Monday, May 28, 2012

Isaac's Lip-Dubbing Proposal: The Family of Theatre

They began rehearsals long ago.

"We couldn't tell you, Mom," James explained to me.

Hm. Like who would I tell? Hm. Maybe my blog?  Probably a good idea not telling the mama.

I was sitting with Millie. She was trying to sit on me. Seventy-five pounds of Airedale is hard to resist...or fight off. They walked in the door just glowing. Not from the excitement of the twins they are expecting in just a few weeks, but from the experience of being part of Isaac's proposal to Amy.

James and Lisa are part of a special family. I get to be part of that family, because I know these people. It is a family with which I am very well acquainted having worked in the theatre for many years. There is a phenomena that happens in theatre classes and during productions. Families are formed. In fact, when we did shows that involved children, 'parents' (students in the plays) were assigned to each child. They were responsible to see that the child was looked after. It may look like babysitting, but in the end, little families were indeed formed. Kids in theatre are pretty special. They open up to the others in the cast and feel at home once they walk into rehearsal or class. Students showed up at lunch to eat in the theatre 'home'. We became Mom and Dad to many children. Many of those are still my kids.

It's the same for adults as well. There is a friendship that goes along with a theatre production. A bond forms. For some it is a bond that goes along with them the rest of their lives. James and Lisa have such a bond with Isaac and Amy. James and Isaac have been on stage together. Isaac has been great support for James with his show "The Dance". Theatre friends become family. There is nothing they wouldn't do for one another. They become sister and brother. They celebrate one another's successes and support them in their losses. A bond of love and friendship forms that time cannot destroy.

Millions have seen Isaac and Amy at this special time in their lives. Yet, they do not see the family who dances and sings in joy for this couple. It is not celebrity that makes this special now. It is the celebration of these two remarkably talented people saying 'yes' to a life together.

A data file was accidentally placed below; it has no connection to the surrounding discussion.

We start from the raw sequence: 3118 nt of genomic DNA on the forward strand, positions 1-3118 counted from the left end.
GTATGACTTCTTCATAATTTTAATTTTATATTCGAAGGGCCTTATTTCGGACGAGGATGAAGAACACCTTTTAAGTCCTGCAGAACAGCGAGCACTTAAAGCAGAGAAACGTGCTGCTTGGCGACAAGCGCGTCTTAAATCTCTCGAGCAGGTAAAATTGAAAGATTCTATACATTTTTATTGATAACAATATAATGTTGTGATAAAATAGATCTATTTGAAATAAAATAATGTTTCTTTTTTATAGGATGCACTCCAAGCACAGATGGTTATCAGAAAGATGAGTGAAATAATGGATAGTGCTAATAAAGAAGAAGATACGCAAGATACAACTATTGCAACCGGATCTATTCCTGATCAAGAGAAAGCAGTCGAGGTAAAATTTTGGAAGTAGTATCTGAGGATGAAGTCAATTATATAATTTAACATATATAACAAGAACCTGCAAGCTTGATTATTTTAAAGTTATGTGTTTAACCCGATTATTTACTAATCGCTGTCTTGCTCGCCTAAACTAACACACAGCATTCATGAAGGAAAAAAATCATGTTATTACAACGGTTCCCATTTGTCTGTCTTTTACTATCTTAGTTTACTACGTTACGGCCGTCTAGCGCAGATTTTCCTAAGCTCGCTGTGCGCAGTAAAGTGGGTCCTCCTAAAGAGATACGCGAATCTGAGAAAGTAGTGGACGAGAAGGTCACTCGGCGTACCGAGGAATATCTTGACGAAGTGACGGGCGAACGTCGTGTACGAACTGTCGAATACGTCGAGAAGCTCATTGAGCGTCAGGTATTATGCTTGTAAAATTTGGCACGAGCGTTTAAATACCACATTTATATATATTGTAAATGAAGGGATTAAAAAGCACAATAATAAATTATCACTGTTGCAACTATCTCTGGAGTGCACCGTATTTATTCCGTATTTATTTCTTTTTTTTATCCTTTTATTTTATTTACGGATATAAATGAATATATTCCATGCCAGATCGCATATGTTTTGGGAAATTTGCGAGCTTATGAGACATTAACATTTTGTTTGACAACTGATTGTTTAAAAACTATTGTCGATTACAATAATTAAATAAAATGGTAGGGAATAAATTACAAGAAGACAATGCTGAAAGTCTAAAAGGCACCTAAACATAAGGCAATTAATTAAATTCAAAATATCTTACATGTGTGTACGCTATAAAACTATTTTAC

Millie and I had a nice evening. We watched TV. We played fetch. I curled up with her on the floor. She tried to curl up with me on the sofa. We talked about the new babies about to join us. Well, I talked. She listened. She seemed interested. We didn't know there was dancing in the street. But I have been dancing for Isaac and Amy ever since. We celebrate this family of theatre here in Portland. We celebrate friendship and lives that intertwine. We celebrate the milestones and mourn the losses together. We are the family of theatre. We are family.

Saturday, May 26, 2012

The Proposal

www.youtube.com/watch?v=5_v7QrIW0zY

Check this out on youtube. My son and his wife are in the video but you can barely see them. This video was done by our friend Isaac for his lovely Amy. Isaac and Amy are part of the acting community here in Portland. Enjoy. The video has gone viral. For us here in Portland, we are thrilled for Isaac and Amy. 

Friday, May 25, 2012

Helloooooo. Who's Out There?

My hand almost bounced when he hit the side. For weeks we have been waiting for him to get more active. She has been a busy body for weeks tumbling and rolling around. He had been quiet and content. The twins are getting ready for their grand entry.

My son, James, and his wife, Lisa, are expecting twins. Baby A is a girl. Baby B is a boy. The little girls has been a whirlwind of activity. Her brother has only recently decided to make himself known. Bless her heart, Lisa allowed the mothers to fell the little boxer announce himself. I don't know if it was a foot or a fist, but he has a mighty punch. We moms giggled and laughed remembering our own babies making themselves known to us. We knew the delight that the new parents are feeling, this mystery of birth. We had an evening of dinner together and talk of babies. It was a nice blending of families experiencing a time I hope will be often repeated.

"Watch this," my son said. "Hey, Millie (their Airedale), go find the babies!"

Millie ran across the floor poking her nose into the baby bulge. She nudged the babes.

"She does this almost every time."

We all wonder how Millie will react. I have a feeling she will be the Nana as in Peter Pan. She is already hanging very close to Lisa.

I am sad that my granddaughters are not part of this experience. It is so very wrong. Family problems should not affect the children, but they do. I pray for a change of heart. At least I am seeing the girls once a week. Thank God.